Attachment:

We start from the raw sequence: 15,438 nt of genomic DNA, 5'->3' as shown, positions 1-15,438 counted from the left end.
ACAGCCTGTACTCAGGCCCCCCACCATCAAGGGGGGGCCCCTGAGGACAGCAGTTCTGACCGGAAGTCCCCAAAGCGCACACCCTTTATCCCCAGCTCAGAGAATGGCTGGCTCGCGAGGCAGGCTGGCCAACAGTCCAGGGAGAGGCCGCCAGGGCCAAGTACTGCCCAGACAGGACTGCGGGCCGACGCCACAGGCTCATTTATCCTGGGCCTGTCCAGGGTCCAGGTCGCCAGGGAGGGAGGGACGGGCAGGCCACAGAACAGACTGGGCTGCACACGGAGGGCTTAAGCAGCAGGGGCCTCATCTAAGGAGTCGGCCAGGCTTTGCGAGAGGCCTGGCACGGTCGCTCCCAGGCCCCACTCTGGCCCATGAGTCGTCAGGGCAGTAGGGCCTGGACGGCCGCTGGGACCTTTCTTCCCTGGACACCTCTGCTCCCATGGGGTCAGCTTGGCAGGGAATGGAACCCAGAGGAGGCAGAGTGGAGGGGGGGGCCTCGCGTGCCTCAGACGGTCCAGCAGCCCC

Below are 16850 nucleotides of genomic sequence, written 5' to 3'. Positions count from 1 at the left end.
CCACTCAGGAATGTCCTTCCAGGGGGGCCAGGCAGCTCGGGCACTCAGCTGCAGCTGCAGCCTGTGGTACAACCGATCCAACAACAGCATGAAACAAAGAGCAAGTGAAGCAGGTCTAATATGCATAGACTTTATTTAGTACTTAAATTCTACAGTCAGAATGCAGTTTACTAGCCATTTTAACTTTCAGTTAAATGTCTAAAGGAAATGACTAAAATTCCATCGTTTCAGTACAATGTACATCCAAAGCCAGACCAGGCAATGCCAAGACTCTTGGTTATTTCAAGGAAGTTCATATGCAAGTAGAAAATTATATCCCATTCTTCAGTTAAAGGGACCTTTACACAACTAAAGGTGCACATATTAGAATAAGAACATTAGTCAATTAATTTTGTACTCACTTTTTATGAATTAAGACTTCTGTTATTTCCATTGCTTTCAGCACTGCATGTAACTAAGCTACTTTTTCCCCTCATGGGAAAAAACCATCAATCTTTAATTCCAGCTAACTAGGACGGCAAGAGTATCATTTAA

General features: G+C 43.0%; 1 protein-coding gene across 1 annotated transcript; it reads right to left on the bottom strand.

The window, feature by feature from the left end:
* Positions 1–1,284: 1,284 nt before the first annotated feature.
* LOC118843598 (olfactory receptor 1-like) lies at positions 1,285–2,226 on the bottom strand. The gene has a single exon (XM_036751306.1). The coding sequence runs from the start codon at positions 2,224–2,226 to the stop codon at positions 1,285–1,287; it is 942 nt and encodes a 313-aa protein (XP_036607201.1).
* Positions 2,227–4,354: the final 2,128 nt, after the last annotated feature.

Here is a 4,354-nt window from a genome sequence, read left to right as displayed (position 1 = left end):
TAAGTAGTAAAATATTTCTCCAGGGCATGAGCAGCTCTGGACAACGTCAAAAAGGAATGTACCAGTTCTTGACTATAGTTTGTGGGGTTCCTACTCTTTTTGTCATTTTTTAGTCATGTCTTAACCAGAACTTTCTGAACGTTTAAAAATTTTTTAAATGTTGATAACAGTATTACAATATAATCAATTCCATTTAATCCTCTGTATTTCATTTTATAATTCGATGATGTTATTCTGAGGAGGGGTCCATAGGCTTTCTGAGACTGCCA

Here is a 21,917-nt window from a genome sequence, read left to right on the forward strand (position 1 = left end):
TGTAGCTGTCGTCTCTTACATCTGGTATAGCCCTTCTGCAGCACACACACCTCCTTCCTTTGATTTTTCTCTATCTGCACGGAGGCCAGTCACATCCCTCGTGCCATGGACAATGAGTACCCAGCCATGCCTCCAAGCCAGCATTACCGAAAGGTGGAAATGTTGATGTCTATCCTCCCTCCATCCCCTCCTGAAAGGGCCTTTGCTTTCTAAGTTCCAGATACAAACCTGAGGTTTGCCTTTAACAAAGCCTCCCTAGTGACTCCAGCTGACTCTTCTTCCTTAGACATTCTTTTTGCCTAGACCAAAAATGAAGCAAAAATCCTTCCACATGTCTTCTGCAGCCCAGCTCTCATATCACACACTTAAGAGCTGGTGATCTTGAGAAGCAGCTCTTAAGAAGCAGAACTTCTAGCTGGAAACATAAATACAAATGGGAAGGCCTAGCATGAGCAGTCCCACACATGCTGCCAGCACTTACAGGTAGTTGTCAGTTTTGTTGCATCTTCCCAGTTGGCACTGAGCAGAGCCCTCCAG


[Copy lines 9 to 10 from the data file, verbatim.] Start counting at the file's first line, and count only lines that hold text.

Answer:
* Positions 2,227–4,354: the final 2,128 nt, after the last annotated feature.

Here is a 4,354-nt window from a genome sequence, read left to right as displayed (position 1 = left end):